Around the World in Five Houses (2)

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From freezing icy, to melting sandy environments, humans inhabit most of the terrestrial spots on Earth. The diversity of climatic conditions and naturally-available resources has allowed unique lifestyles to flourish across the world. One aspect of this human legacy is vernacular architecture; the common domestic architecture of a specific region. Vernacular architecture is best reflected in houses that are tailored to address the local community needs and depend on the available construction materials. Let us take a tour around the world to examine some examples of these seemingly simple, yet science‐based, houses.

Icy Poles

The Inuit* have survived one of the toughest environments for hundreds of years; namely, the freezing Arctic region where we can find the Inuit’s amazing igloos. Although they do not actually live in igloos, the Inuit can stay in these icy hunting camps for as long as entire winters. Igloos can range from small one-person shelters, to large multi-room compounds.

Although the building blocks of igloos are made of ice, their interiors can reach up to 40 degrees warmer than the outside temperature. The thick icy walls capture the inhabitant’s body heat inside and block the chilling winds, making the weather feel much warmer. Moreover, the short door opening and the tunnel structure of the gate prevent the harnessed warmth from escaping outside.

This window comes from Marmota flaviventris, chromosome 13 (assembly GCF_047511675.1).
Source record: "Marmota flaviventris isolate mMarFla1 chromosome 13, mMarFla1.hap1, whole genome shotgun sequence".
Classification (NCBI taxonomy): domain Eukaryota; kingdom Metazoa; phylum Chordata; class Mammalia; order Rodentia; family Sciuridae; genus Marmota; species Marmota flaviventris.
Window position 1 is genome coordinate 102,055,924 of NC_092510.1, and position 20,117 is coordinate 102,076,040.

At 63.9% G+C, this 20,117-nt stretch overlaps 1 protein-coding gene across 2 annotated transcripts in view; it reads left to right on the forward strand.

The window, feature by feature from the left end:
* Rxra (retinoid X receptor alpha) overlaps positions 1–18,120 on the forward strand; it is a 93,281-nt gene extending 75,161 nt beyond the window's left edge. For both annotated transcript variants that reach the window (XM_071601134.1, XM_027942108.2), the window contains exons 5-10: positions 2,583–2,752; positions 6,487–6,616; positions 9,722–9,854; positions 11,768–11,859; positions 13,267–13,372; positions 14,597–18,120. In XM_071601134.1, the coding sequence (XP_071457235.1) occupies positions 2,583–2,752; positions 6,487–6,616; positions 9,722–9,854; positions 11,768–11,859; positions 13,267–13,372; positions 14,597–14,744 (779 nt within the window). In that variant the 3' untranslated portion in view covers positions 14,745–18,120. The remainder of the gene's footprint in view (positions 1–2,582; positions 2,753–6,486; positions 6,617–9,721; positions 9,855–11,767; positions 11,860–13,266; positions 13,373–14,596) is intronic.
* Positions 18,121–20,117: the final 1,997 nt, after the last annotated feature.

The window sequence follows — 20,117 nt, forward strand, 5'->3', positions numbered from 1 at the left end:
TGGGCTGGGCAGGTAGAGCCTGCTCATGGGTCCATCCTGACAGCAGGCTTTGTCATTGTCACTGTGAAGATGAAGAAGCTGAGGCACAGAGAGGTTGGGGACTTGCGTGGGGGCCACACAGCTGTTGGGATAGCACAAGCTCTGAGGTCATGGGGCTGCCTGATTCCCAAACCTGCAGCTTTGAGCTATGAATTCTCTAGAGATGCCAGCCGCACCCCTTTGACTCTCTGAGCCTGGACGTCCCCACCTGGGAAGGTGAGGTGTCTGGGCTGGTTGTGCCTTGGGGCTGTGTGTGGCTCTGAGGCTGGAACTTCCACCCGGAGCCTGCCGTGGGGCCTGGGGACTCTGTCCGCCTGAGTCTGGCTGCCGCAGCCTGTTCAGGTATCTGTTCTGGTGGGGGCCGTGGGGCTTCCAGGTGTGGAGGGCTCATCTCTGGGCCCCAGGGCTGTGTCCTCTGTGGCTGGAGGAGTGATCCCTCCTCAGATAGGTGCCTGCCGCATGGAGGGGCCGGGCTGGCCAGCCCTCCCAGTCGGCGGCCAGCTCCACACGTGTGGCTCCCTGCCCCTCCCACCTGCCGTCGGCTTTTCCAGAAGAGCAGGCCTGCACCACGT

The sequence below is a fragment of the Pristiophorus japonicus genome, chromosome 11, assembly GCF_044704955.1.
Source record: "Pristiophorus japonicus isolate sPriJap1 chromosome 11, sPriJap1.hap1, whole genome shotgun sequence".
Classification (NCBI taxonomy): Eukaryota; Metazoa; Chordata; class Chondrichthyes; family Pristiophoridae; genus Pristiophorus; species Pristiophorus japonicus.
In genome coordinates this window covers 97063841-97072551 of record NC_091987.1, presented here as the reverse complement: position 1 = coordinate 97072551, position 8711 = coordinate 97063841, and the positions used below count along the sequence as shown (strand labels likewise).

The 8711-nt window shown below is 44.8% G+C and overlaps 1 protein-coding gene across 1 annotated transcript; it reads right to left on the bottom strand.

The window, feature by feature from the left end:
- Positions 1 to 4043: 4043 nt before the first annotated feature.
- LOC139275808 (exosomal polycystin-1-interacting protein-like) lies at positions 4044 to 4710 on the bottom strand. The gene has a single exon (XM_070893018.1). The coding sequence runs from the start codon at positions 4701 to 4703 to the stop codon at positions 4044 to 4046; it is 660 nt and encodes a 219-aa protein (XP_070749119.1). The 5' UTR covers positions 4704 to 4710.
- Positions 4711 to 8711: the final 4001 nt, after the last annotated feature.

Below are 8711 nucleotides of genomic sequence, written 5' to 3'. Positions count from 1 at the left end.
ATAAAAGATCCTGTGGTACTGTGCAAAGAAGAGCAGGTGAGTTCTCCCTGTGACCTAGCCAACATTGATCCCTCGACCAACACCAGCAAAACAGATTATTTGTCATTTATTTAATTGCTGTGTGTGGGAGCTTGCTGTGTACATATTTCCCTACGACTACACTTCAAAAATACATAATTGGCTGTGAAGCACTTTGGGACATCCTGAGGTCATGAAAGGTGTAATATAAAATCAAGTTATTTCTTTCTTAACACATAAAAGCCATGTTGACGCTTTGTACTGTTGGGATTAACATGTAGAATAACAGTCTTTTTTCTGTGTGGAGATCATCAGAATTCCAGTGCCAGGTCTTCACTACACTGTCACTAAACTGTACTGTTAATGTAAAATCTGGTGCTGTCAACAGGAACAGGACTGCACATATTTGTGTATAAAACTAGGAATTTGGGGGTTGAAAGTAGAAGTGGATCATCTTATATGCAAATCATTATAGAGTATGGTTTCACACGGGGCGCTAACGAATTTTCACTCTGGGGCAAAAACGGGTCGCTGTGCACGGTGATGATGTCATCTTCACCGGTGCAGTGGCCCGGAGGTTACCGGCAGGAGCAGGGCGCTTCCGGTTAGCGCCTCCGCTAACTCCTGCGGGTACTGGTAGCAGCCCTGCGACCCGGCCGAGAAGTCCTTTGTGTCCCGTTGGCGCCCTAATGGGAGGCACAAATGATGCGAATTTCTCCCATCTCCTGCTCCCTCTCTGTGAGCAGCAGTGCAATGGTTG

Structurally, igloos are self-sustaining thanks to their dome-shaped structure, which keeps them balanced against strong winds and storms. A repetitive process of thawing and refreezing also helps fuse the ice bricks together, making the entire structure super strong. The igloo interior slightly thaws as the inhabitants’ body heat raises its temperature; when the hunters leave it during hunting expeditions, the melted snow freezes over. This process also increases the igloo insulations capabilities, making it much warmer few days after construction.

Stay tuned for a new journey and a new house.


*The Inuit are the natives inhabiting the Arctic regions of Greenland, Canada, United States, and Russia.
**Read "Around the World in Five Houses” 1, 3, and 4.

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